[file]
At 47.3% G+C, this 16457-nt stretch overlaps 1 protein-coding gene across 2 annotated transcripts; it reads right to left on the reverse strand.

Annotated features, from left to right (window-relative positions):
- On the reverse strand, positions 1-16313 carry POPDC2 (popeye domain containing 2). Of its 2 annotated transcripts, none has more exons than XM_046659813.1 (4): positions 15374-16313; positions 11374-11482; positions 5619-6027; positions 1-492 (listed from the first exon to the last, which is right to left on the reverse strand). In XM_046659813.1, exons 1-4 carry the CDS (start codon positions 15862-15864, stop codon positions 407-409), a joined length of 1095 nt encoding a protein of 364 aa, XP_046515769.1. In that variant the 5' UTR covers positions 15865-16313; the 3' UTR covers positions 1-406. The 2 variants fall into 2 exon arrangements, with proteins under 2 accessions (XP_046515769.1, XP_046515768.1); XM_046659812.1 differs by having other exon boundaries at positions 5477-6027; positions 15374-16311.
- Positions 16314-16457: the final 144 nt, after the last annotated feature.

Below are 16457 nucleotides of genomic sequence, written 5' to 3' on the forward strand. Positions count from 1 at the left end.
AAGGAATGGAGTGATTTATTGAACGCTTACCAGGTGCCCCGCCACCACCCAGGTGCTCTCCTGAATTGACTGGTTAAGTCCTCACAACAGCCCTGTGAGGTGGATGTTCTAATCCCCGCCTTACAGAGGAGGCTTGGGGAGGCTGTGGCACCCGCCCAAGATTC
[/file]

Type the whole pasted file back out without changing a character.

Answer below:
At 47.3% G+C, this 16457-nt stretch overlaps 1 protein-coding gene across 2 annotated transcripts; it reads right to left on the reverse strand.

Annotated features, from left to right (window-relative positions):
- On the reverse strand, positions 1-16313 carry POPDC2 (popeye domain containing 2). Of its 2 annotated transcripts, none has more exons than XM_046659813.1 (4): positions 15374-16313; positions 11374-11482; positions 5619-6027; positions 1-492 (listed from the first exon to the last, which is right to left on the reverse strand). In XM_046659813.1, exons 1-4 carry the CDS (start codon positions 15862-15864, stop codon positions 407-409), a joined length of 1095 nt encoding a protein of 364 aa, XP_046515769.1. In that variant the 5' UTR covers positions 15865-16313; the 3' UTR covers positions 1-406. The 2 variants fall into 2 exon arrangements, with proteins under 2 accessions (XP_046515769.1, XP_046515768.1); XM_046659812.1 differs by having other exon boundaries at positions 5477-6027; positions 15374-16311.
- Positions 16314-16457: the final 144 nt, after the last annotated feature.

Below are 16457 nucleotides of genomic sequence, written 5' to 3' on the forward strand. Positions count from 1 at the left end.
AAGGAATGGAGTGATTTATTGAACGCTTACCAGGTGCCCCGCCACCACCCAGGTGCTCTCCTGAATTGACTGGTTAAGTCCTCACAACAGCCCTGTGAGGTGGATGTTCTAATCCCCGCCTTACAGAGGAGGCTTGGGGAGGCTGTGGCACCCGCCCAAGATTC